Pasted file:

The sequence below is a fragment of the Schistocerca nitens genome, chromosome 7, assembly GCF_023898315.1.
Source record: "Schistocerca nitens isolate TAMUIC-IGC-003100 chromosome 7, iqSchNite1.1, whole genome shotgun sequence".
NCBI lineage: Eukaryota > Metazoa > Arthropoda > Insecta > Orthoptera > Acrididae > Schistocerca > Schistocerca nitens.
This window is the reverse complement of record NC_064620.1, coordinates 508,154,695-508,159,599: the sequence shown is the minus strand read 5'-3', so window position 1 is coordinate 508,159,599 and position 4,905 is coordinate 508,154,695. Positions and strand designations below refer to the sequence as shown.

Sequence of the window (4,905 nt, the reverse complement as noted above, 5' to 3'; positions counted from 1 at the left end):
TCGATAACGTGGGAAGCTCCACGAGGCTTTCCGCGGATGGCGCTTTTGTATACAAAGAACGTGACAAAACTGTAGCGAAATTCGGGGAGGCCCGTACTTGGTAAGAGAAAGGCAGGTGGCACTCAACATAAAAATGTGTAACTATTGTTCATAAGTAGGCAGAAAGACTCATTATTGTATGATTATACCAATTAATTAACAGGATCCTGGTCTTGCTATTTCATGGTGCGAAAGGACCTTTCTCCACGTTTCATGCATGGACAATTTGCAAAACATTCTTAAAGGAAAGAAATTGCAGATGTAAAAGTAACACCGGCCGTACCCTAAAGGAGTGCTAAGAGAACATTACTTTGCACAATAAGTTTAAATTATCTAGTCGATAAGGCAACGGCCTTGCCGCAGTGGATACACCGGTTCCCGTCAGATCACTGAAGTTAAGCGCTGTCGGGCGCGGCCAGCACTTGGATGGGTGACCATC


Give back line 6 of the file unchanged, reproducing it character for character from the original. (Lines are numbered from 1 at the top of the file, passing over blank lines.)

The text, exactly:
TCGATAACGTGGGAAGCTCCACGAGGCTTTCCGCGGATGGCGCTTTTGTATACAAAGAACGTGACAAAACTGTAGCGAAATTCGGGGAGGCCCGTACTTGGTAAGAGAAAGGCAGGTGGCACTCAACATAAAAATGTGTAACTATTGTTCATAAGTAGGCAGAAAGACTCATTATTGTATGATTATACCAATTAATTAACAGGATCCTGGTCTTGCTATTTCATGGTGCGAAAGGACCTTTCTCCACGTTTCATGCATGGACAATTTGCAAAACATTCTTAAAGGAAAGAAATTGCAGATGTAAAAGTAACACCGGCCGTACCCTAAAGGAGTGCTAAGAGAACATTACTTTGCACAATAAGTTTAAATTATCTAGTCGATAAGGCAACGGCCTTGCCGCAGTGGATACACCGGTTCCCGTCAGATCACTGAAGTTAAGCGCTGTCGGGCGCGGCCAGCACTTGGATGGGTGACCATC